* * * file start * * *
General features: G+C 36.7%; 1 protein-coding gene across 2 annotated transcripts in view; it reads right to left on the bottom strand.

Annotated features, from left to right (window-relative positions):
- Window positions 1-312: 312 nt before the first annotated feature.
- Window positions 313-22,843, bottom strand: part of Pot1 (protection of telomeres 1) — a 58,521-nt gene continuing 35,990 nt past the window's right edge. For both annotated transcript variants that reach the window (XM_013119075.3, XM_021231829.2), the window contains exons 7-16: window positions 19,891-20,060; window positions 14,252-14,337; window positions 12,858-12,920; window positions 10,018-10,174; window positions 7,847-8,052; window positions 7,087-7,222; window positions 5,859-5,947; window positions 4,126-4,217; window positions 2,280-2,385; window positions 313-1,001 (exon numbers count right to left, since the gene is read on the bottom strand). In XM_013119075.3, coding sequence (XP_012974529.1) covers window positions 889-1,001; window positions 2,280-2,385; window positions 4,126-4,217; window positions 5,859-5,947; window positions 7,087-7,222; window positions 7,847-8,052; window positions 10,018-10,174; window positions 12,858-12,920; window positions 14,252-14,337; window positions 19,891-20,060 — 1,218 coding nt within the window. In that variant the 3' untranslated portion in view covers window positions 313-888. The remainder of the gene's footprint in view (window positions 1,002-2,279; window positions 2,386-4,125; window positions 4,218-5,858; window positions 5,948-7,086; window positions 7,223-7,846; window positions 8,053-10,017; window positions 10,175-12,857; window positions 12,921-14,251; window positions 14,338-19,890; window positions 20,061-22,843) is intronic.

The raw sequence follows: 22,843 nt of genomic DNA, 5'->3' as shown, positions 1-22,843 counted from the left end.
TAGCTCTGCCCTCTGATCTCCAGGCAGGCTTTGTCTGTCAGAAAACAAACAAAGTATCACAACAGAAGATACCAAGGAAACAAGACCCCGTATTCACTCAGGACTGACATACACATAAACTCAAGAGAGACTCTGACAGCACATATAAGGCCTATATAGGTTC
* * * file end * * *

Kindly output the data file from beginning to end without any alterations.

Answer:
General features: G+C 36.7%; 1 protein-coding gene across 2 annotated transcripts in view; it reads right to left on the bottom strand.

Annotated features, from left to right (window-relative positions):
- Window positions 1-312: 312 nt before the first annotated feature.
- Window positions 313-22,843, bottom strand: part of Pot1 (protection of telomeres 1) — a 58,521-nt gene continuing 35,990 nt past the window's right edge. For both annotated transcript variants that reach the window (XM_013119075.3, XM_021231829.2), the window contains exons 7-16: window positions 19,891-20,060; window positions 14,252-14,337; window positions 12,858-12,920; window positions 10,018-10,174; window positions 7,847-8,052; window positions 7,087-7,222; window positions 5,859-5,947; window positions 4,126-4,217; window positions 2,280-2,385; window positions 313-1,001 (exon numbers count right to left, since the gene is read on the bottom strand). In XM_013119075.3, coding sequence (XP_012974529.1) covers window positions 889-1,001; window positions 2,280-2,385; window positions 4,126-4,217; window positions 5,859-5,947; window positions 7,087-7,222; window positions 7,847-8,052; window positions 10,018-10,174; window positions 12,858-12,920; window positions 14,252-14,337; window positions 19,891-20,060 — 1,218 coding nt within the window. In that variant the 3' untranslated portion in view covers window positions 313-888. The remainder of the gene's footprint in view (window positions 1,002-2,279; window positions 2,386-4,125; window positions 4,218-5,858; window positions 5,948-7,086; window positions 7,223-7,846; window positions 8,053-10,017; window positions 10,175-12,857; window positions 12,921-14,251; window positions 14,338-19,890; window positions 20,061-22,843) is intronic.

The raw sequence follows: 22,843 nt of genomic DNA, 5'->3' as shown, positions 1-22,843 counted from the left end.
TAGCTCTGCCCTCTGATCTCCAGGCAGGCTTTGTCTGTCAGAAAACAAACAAAGTATCACAACAGAAGATACCAAGGAAACAAGACCCCGTATTCACTCAGGACTGACATACACATAAACTCAAGAGAGACTCTGACAGCACATATAAGGCCTATATAGGTTC